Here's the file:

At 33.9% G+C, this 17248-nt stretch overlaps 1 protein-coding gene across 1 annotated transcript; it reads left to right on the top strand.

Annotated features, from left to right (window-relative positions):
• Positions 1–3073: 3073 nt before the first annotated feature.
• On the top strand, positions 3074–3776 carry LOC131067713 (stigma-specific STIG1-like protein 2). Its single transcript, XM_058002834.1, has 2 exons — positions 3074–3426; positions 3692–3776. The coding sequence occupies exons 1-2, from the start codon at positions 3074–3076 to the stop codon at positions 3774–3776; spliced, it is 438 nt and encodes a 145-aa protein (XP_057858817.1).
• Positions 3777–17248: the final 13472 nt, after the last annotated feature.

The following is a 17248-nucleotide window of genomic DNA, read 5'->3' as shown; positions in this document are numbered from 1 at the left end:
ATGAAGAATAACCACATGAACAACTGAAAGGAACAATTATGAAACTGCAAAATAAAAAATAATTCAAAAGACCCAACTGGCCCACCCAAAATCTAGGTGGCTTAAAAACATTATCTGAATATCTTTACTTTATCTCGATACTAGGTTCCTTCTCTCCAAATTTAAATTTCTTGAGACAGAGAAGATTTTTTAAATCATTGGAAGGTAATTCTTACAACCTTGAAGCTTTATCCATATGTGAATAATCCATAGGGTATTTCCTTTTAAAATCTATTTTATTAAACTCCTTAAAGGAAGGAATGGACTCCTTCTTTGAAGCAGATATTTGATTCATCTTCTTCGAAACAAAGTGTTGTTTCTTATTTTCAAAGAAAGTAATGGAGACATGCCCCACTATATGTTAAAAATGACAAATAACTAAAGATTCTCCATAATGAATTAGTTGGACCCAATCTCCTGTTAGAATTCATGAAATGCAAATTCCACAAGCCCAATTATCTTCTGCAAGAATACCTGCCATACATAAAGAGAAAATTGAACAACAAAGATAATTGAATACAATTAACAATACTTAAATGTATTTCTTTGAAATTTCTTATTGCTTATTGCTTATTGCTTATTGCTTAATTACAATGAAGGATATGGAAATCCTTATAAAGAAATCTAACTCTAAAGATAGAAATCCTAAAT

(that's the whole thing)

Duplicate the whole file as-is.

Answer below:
At 33.9% G+C, this 17248-nt stretch overlaps 1 protein-coding gene across 1 annotated transcript; it reads left to right on the top strand.

Annotated features, from left to right (window-relative positions):
• Positions 1–3073: 3073 nt before the first annotated feature.
• On the top strand, positions 3074–3776 carry LOC131067713 (stigma-specific STIG1-like protein 2). Its single transcript, XM_058002834.1, has 2 exons — positions 3074–3426; positions 3692–3776. The coding sequence occupies exons 1-2, from the start codon at positions 3074–3076 to the stop codon at positions 3774–3776; spliced, it is 438 nt and encodes a 145-aa protein (XP_057858817.1).
• Positions 3777–17248: the final 13472 nt, after the last annotated feature.

The following is a 17248-nucleotide window of genomic DNA, read 5'->3' as shown; positions in this document are numbered from 1 at the left end:
ATGAAGAATAACCACATGAACAACTGAAAGGAACAATTATGAAACTGCAAAATAAAAAATAATTCAAAAGACCCAACTGGCCCACCCAAAATCTAGGTGGCTTAAAAACATTATCTGAATATCTTTACTTTATCTCGATACTAGGTTCCTTCTCTCCAAATTTAAATTTCTTGAGACAGAGAAGATTTTTTAAATCATTGGAAGGTAATTCTTACAACCTTGAAGCTTTATCCATATGTGAATAATCCATAGGGTATTTCCTTTTAAAATCTATTTTATTAAACTCCTTAAAGGAAGGAATGGACTCCTTCTTTGAAGCAGATATTTGATTCATCTTCTTCGAAACAAAGTGTTGTTTCTTATTTTCAAAGAAAGTAATGGAGACATGCCCCACTATATGTTAAAAATGACAAATAACTAAAGATTCTCCATAATGAATTAGTTGGACCCAATCTCCTGTTAGAATTCATGAAATGCAAATTCCACAAGCCCAATTATCTTCTGCAAGAATACCTGCCATACATAAAGAGAAAATTGAACAACAAAGATAATTGAATACAATTAACAATACTTAAATGTATTTCTTTGAAATTTCTTATTGCTTATTGCTTATTGCTTATTGCTTAATTACAATGAAGGATATGGAAATCCTTATAAAGAAATCTAACTCTAAAGATAGAAATCCTAAAT